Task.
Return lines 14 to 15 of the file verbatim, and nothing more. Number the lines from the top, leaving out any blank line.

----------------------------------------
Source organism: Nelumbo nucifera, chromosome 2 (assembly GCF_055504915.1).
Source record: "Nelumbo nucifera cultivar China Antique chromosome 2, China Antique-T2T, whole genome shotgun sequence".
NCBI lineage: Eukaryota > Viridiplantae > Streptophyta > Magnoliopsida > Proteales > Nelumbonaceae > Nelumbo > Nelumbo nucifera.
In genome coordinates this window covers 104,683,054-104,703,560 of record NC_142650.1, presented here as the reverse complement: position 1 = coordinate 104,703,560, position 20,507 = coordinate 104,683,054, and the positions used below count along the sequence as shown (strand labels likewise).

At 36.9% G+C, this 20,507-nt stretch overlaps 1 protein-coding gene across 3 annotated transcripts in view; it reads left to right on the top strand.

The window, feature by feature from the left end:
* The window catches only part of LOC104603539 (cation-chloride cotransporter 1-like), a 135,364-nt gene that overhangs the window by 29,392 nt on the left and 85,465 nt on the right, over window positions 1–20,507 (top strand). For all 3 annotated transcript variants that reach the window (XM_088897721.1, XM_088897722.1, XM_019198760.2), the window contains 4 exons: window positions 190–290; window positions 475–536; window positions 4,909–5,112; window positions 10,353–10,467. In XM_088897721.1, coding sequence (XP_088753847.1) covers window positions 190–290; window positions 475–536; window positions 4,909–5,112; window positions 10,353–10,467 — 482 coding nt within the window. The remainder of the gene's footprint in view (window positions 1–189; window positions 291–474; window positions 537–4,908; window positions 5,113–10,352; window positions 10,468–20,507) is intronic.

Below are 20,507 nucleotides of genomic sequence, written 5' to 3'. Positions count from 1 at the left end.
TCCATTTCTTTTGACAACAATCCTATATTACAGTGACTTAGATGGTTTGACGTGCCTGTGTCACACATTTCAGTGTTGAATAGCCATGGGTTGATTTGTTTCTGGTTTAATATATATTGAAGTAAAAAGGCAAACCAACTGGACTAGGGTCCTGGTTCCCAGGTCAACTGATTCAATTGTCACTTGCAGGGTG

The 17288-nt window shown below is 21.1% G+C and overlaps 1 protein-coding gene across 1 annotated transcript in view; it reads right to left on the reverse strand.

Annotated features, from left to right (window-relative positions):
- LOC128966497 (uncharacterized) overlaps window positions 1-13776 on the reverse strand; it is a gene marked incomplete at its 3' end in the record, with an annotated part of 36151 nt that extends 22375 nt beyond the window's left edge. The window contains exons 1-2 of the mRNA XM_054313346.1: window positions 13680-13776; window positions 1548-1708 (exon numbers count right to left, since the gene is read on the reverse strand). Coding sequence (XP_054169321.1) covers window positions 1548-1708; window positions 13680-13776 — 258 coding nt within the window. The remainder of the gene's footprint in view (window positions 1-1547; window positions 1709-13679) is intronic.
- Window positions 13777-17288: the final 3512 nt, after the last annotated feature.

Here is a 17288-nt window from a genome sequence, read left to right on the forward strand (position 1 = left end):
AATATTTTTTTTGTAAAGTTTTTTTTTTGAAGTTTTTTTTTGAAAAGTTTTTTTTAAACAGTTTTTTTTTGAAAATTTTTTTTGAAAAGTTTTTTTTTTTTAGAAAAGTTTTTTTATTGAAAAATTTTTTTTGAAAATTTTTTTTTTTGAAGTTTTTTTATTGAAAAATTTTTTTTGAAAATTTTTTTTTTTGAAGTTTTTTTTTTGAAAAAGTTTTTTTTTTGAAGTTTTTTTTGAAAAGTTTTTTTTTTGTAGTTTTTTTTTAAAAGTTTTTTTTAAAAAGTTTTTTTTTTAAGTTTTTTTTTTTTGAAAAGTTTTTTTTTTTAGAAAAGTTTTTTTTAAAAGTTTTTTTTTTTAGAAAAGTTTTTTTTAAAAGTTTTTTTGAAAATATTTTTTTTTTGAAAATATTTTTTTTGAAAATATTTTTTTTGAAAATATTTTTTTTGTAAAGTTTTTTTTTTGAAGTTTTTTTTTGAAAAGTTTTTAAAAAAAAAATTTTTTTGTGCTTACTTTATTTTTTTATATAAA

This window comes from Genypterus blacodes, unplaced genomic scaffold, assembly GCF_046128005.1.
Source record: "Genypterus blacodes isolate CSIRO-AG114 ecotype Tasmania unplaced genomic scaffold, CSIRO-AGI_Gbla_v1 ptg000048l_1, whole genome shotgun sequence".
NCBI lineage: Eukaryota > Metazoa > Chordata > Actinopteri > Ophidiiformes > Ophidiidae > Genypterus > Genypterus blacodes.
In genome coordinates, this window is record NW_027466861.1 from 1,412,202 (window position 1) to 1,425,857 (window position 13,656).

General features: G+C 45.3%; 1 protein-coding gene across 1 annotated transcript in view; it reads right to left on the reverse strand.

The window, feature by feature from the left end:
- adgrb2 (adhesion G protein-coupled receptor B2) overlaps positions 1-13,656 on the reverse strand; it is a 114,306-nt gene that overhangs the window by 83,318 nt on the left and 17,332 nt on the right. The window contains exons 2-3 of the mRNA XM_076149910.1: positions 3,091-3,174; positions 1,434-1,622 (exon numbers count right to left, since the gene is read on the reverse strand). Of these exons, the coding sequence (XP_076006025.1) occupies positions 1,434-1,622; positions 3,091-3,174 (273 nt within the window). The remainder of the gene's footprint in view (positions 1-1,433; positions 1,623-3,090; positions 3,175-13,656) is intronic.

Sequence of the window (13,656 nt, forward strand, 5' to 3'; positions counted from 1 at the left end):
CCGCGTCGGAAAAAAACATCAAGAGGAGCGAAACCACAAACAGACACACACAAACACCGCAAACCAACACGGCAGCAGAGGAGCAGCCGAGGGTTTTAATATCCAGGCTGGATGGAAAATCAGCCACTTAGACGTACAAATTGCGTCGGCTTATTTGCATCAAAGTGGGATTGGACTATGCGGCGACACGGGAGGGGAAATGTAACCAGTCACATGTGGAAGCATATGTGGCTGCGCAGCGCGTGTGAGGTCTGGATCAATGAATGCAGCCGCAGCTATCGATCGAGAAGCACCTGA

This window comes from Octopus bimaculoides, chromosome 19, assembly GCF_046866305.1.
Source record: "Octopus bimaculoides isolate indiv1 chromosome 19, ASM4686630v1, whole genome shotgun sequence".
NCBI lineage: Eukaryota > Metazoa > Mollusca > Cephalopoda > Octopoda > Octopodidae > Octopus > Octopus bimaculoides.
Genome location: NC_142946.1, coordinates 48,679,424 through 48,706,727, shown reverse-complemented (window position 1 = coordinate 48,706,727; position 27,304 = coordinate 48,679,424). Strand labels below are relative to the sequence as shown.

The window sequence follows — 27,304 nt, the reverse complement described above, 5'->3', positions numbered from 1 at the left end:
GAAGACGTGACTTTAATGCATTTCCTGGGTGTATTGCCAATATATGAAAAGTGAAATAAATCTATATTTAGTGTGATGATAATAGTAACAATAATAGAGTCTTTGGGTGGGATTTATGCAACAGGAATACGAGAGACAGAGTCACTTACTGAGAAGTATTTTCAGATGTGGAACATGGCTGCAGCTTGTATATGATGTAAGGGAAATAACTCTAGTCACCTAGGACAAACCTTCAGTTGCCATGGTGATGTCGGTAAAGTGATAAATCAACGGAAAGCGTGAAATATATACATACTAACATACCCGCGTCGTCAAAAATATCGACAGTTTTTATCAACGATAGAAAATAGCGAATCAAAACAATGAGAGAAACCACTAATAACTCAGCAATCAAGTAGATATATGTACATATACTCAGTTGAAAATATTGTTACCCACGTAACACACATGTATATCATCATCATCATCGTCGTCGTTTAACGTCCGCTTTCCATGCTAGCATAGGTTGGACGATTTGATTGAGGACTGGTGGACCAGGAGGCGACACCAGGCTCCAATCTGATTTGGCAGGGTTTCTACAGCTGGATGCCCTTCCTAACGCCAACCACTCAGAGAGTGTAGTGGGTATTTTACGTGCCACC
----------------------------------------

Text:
Here is a 17288-nt window from a genome sequence, read left to right on the forward strand (position 1 = left end):
AATATTTTTTTTGTAAAGTTTTTTTTTTGAAGTTTTTTTTTGAAAAGTTTTTTTTAAACAGTTTTTTTTTGAAAATTTTTTTTGAAAAGTTTTTTTTTTTTAGAAAAGTTTTTTTATTGAAAAATTTTTTTTGAAAATTTTTTTTTTTGAAGTTTTTTTATTGAAAAATTTTTTTTGAAAATTTTTTTTTTTGAAGTTTTTTTTTTGAAAAAGTTTTTTTTTTGAAGTTTTTTTTGAAAAGTTTTTTTTTTGTAGTTTTTTTTTAAAAGTTTTTTTTAAAAAGTTTTTTTTTTAAGTTTTTTTTTTTTGAAAAGTTTTTTTTTTTAGAAAAGTTTTTTTTAAAAGTTTTTTTTTTTAGAAAAGTTTTTTTTAAAAGTTTTTTTGAAAATATTTTTTTTTTGAAAATATTTTTTTTGAAAATATTTTTTTTGAAAATATTTTTTTTGTAAAGTTTTTTTTTTGAAGTTTTTTTTTGAAAAGTTTTTAAAAAAAAAATTTTTTTGTGCTTACTTTATTTTTTTATATAAA